Let’s Have Cooperative Learning for Lessons!, pp. 6 of 11

Another Jigsaw variation is the Within-group Jigsaw developed by Spencer Kagan (1994). Instead of having expert groups and home groups, each student in a group is given a piece of the academic material to master individually without moving to any expert groups. Students take turns to share their learning with their group members. This is followed by individual assessment. This approach helps to save time because there is no movement between expert groups and home groups. But the flip side is that students have to master the materials on their own without consultation with their fellow experts before they share their learning with their group members. This implies that students have the full responsibility of getting their learning right which can be pressurizing for some. In addition to this variation, Kagan has also outlined several other variations within the generic steps of Jigsaw. For more information, refer to Kagan’s (1994) book, “Cooperative Learning”.

The Jigsaw model is best used in the primary social studies lessons when teachers want their students to master the academic materials on their own. The Jigsaw is used during the lesson development and teachers need to ensure that the sections of academic content provided are compatible with one another in terms of the length and difficulty level for students so that everyone can finish their work around the same time.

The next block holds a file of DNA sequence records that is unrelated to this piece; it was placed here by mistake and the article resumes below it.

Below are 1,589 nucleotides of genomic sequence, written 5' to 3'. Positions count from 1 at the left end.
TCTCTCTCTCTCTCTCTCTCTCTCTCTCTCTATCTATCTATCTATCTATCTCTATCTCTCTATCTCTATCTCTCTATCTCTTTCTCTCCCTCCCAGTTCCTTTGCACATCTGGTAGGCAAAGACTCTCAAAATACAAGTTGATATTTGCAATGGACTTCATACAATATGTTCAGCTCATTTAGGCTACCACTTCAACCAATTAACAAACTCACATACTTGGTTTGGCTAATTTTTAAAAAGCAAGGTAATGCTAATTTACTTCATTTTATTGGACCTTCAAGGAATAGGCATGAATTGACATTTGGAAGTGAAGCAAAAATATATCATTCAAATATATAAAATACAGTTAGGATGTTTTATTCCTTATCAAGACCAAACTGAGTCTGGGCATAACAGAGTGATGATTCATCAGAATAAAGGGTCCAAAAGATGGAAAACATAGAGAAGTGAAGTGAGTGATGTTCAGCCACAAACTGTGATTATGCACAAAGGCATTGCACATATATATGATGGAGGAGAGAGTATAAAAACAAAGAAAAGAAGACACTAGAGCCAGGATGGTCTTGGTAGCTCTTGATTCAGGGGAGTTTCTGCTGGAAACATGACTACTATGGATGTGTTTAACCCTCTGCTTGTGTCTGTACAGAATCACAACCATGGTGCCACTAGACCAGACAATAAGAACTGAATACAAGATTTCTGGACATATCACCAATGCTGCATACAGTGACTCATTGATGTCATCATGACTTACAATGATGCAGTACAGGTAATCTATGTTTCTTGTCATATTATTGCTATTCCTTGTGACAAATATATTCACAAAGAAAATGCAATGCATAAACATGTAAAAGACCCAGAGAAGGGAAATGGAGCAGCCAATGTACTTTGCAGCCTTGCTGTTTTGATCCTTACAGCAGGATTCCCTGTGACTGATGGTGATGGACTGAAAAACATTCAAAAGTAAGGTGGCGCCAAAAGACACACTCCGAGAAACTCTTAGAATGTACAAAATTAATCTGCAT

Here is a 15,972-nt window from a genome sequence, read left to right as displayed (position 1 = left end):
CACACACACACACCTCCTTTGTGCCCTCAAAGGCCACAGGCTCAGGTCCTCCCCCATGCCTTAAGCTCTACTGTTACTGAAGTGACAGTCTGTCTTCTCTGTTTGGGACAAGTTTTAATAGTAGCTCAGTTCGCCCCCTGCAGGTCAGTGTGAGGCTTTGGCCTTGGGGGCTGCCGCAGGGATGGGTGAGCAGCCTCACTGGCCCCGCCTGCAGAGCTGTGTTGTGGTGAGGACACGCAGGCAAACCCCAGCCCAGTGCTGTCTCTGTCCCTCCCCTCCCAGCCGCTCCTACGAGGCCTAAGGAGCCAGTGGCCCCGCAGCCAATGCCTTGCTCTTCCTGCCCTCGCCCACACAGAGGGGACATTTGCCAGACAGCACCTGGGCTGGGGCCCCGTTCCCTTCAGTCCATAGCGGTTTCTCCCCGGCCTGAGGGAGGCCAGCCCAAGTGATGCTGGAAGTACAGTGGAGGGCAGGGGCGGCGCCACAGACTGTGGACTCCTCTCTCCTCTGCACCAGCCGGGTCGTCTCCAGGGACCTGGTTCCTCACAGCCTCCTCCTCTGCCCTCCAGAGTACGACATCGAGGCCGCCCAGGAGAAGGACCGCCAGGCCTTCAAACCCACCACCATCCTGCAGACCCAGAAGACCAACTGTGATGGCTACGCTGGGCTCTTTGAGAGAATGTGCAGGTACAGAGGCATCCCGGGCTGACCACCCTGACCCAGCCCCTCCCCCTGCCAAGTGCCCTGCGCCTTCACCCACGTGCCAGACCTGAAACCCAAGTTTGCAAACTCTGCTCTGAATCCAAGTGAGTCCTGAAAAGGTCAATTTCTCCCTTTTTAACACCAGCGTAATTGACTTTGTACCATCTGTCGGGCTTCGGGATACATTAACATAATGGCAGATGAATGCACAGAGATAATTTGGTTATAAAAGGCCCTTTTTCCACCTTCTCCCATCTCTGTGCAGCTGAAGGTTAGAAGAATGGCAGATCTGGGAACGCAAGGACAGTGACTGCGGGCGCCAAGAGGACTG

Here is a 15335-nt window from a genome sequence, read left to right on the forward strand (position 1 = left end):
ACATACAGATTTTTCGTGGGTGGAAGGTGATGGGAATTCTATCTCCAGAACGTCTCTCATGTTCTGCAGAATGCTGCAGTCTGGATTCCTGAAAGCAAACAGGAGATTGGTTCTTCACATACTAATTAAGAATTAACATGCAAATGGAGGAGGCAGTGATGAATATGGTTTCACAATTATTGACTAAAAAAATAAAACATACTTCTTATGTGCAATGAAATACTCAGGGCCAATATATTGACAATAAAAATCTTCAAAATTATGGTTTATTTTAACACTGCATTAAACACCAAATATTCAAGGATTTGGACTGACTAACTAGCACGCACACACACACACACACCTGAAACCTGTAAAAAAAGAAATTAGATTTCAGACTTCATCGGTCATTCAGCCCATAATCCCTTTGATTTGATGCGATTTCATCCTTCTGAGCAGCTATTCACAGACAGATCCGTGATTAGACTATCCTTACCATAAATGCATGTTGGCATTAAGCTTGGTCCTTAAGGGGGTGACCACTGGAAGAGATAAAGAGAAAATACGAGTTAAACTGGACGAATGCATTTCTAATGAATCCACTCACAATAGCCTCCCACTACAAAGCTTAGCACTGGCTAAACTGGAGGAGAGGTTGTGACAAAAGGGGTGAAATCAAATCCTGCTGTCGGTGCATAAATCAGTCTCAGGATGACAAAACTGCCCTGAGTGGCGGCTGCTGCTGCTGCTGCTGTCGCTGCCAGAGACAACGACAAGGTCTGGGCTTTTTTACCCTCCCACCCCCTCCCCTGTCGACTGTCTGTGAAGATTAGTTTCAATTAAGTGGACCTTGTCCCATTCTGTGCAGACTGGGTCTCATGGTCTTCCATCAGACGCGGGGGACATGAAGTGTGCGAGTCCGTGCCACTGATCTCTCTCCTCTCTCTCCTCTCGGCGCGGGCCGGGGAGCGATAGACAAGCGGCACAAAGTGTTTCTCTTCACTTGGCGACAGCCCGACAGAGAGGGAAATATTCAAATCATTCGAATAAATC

d. Group Investigation

Group investigation or GI was developed by Shlomo Sharan and Yael Sharan (1976). Its main features are investigation, interaction, interpretation and intrinsic motivation (Sharan & Sharan, 1999). Investigation is the learning orientation adopted by teachers and their students. It involves the creation of inquiring communities where students are engaged in the investigation of a multi-faceted, challenging problem usually posed by the teacher. Students have many interaction opportunities with their group members during the discussions of their inquiry plans, examination of data sources and exchanges of ideas and information and discussions on the summary, integration and presentation of the findings to the class. Interpretation refers to students’ attempt at sense making of the collected data. It involves the process of negotiation between students’ existing and new knowledge acquired, and between student’s own ideas and other members’ ideas. Lastly, GI promotes intrinsic motivation because students have control over what they want to investigate and how they want to investigate, interpret and present their findings. Their learning is self-directed and they are further motivated to take part in the process when they interact with their groupmates. The GI procedures are as follows: 

An Inspiring Quote

"[Open-mindedness] includes an active desire to listen to more sides than one; to give heed to facts from whatever source they come; to give full attention to alternative possibilities; to recognize the possibility of error even in the beliefs that are dearest to us."

~ John Dewey, How We Think

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